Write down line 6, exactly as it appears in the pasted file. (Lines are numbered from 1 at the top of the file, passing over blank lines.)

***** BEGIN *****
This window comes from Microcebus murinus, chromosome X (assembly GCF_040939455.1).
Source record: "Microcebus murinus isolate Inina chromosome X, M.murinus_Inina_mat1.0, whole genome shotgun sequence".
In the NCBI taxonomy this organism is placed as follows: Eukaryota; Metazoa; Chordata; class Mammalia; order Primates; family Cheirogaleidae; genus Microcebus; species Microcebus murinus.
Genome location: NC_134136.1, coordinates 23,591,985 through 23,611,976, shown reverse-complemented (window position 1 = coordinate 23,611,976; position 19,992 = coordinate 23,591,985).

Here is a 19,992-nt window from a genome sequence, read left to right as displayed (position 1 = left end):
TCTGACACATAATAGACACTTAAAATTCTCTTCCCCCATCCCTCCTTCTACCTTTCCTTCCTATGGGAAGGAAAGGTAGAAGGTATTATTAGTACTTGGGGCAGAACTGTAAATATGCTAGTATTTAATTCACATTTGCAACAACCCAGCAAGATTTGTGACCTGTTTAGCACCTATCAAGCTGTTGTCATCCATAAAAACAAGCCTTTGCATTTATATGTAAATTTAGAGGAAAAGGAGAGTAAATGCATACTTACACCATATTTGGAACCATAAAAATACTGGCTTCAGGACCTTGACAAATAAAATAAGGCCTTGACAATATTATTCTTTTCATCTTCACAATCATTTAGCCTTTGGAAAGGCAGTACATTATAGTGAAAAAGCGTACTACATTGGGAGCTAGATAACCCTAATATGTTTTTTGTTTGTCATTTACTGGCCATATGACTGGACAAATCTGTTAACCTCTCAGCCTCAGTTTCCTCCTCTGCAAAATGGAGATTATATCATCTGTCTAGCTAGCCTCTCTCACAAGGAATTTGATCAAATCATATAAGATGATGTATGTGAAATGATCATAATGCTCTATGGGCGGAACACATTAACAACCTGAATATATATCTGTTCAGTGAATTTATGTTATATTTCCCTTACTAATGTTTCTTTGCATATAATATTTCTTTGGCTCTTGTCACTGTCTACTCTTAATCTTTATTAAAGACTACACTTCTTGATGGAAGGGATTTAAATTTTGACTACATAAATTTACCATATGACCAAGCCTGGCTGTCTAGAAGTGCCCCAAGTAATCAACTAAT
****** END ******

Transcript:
TCTGACACATAATAGACACTTAAAATTCTCTTCCCCCATCCCTCCTTCTACCTTTCCTTCCTATGGGAAGGAAAGGTAGAAGGTATTATTAGTACTTGGGGCAGAACTGTAAATATGCTAGTATTTAATTCACATTTGCAACAACCCAGCAAGATTTGTGACCTGTTTAGCACCTATCAAGCTGTTGTCATCCATAAAAACAAGCCTTTGCATTTATATGTAAATTTAGAGGAAAAGGAGAGTAAATGCATACTTACACCATATTTGGAACCATAAAAATACTGGCTTCAGGACCTTGACAAATAAAATAAGGCCTTGACAATATTATTCTTTTCATCTTCACAATCATTTAGCCTTTGGAAAGGCAGTACATTATAGTGAAAAAGCGTACTACATTGGGAGCTAGATAACCCTAATATGTTTTTTGTTTGTCATTTACTGGCCATATGACTGGACAAATCTGTTAACCTCTCAGCCTCAGTTTCCTCCTCTGCAAAATGGAGATTATATCATCTGTCTAGCTAGCCTCTCTCACAAGGAATTTGATCAAATCATATAAGATGATGTATGTGAAATGATCATAATGCTCTATGGGCGGAACACATTAACAACCTGAATATATATCTGTTCAGTGAATTTATGTTATATTTCCCTTACTAATGTTTCTTTGCATATAATATTTCTTTGGCTCTTGTCACTGTCTACTCTTAATCTTTATTAAAGACTACACTTCTTGATGGAAGGGATTTAAATTTTGACTACATAAATTTACCATATGACCAAGCCTGGCTGTCTAGAAGTGCCCCAAGTAATCAACTAAT